Tariffs

  • Just-Style: US fashion sector mulls tactics to tackle Trump's tariffs

    By Keith Nuthall

    A trade symposium staged last week by the United States Fashion Industry Association (USFIA) united clothing sector executives, compliance chiefs, customs specialists, and government affairs managers.

    It was, USFIA president Julia Hughes told just-style, "an important time for industry executives to meet in Washington DC and hear directly from Congress and administration officials."

    Click here to read the entire article on the just-style website.

  • Marketplace: Americans are paying tariffs. Period.

    USFIA President Julia Hughes joins Marketplace for a discussion on the effects of the trade war on consumers. 

    Click here to listen to the full interview. 

     

     

     

     

  • Marketplace: The next round of tariffs will hit the U.S. fashion industry

    By Kai Ryssdal

    The Trump administration will impose tariffs on $200 billion worth of Chinese products starting next week as President Donald Trump first threatened in June. Hundreds of people have testified and submitted written comments about the impact of the proposed tariffs on U.S. industries, including Julia Hughes, president of the United States Fashion Industry Association. Now that the White House is moving forward on its proposal, Marketplace host Kai Ryssdal got Hughes back on the phone to check in.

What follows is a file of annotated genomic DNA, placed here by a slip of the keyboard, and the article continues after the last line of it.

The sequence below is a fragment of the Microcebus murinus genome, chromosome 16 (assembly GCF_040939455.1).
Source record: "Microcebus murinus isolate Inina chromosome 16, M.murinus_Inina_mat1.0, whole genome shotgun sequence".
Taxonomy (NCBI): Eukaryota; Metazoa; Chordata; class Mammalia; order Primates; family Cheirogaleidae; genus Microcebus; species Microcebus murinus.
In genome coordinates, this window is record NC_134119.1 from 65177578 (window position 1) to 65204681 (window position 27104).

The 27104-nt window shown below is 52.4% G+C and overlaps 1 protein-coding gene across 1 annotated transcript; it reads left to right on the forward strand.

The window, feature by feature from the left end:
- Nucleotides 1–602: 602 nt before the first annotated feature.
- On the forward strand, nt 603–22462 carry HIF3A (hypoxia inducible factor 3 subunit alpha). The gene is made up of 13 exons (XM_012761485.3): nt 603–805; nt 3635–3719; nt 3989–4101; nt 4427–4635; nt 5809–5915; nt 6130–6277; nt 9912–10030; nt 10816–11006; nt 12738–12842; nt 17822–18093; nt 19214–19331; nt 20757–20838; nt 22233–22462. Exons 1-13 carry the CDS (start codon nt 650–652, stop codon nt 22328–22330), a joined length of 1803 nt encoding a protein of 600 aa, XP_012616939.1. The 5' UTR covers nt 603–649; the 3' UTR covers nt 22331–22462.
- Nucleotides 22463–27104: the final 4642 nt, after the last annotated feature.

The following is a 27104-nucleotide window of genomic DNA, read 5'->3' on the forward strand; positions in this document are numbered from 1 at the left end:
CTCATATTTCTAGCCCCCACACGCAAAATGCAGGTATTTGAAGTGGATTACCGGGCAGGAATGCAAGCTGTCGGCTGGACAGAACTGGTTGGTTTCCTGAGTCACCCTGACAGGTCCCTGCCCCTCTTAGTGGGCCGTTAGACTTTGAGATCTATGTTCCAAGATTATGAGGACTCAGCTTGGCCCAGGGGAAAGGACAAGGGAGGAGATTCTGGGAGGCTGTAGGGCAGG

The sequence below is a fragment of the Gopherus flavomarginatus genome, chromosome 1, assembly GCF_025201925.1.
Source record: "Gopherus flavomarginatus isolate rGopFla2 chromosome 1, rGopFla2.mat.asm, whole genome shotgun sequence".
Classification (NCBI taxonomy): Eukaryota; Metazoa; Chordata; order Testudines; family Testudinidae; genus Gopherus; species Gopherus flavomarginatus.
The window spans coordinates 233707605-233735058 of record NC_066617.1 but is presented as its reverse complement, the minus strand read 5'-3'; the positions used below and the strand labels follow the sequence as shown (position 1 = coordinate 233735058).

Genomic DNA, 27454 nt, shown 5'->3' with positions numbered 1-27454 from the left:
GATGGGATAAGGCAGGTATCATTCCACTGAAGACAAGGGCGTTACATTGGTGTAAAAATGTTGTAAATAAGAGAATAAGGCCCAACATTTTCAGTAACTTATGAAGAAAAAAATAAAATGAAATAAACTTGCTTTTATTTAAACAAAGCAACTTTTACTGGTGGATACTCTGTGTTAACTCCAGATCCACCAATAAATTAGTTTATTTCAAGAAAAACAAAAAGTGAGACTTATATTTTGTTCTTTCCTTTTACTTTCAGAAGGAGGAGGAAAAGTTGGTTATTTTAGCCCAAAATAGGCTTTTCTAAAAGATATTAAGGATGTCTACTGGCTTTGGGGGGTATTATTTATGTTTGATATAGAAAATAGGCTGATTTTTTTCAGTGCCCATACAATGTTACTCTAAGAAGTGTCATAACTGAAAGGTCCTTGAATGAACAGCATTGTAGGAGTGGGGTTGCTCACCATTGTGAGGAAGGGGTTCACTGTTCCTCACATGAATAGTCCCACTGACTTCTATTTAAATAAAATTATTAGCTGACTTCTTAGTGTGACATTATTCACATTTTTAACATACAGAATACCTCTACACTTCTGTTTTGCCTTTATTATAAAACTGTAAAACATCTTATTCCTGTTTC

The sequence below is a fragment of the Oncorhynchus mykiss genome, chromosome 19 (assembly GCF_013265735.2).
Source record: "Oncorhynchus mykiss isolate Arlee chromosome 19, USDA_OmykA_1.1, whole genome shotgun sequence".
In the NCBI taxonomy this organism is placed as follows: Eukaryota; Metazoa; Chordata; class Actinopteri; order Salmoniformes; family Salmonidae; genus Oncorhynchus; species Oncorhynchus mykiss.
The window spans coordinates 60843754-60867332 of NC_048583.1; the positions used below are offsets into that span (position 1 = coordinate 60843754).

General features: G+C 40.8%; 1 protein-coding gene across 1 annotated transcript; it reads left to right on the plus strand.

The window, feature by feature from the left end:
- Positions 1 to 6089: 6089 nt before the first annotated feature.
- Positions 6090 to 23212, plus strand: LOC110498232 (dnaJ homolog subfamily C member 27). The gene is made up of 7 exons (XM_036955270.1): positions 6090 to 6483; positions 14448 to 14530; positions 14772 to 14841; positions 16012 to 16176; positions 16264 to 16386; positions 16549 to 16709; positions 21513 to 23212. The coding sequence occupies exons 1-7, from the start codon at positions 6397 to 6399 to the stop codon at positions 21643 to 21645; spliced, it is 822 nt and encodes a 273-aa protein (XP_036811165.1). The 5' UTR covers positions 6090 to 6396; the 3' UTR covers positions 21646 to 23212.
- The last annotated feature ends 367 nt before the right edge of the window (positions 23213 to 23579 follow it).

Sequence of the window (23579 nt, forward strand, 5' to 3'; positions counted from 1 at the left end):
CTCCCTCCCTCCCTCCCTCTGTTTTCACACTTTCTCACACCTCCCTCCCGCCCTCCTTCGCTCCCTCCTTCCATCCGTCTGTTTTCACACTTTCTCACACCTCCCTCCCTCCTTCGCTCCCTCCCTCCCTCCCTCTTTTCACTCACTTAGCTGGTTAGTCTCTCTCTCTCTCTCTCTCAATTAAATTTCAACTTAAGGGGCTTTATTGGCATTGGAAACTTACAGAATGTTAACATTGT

Click here to listen to or read the entire interview on the Marketplace website.

  • New York Times Magazine: Can Vietnam Avoid Getting Hurt in the Crossfire When the Tariffs Are Flying?

    By Brook Larmer

    To offset the conflict’s negative impact, Beijing has slashed tariffs to Asian countries, a reminder, it seems, that China will remain the lone superpower in Asia long after the trade war is over. This appeal, however, may not stop the flow of manufacturers out of China to Southeast Asia. The American shoe-and-accessory maker Steve Madden, for example, is shifting its handbag production from China to Cambodia — 15 percent this year, 30 percent in 2019. (A U.S. Fashion Industry Association study released in July showed that two-thirds of all textile companies are expected to lower production in China over the next two years, citing United States trade protectionism as the top challenge.) Moving production to a new location is expensive and complicated. Given the mercurial man behind the trade war, and the chaotic churn of American politics, some executives are holding fast in hopes that it will all go away. But as new tariffs loom for another $200 billion worth of Chinese imports, with 6,031 products on its target list, the trade war no longer looks like a short-term crisis.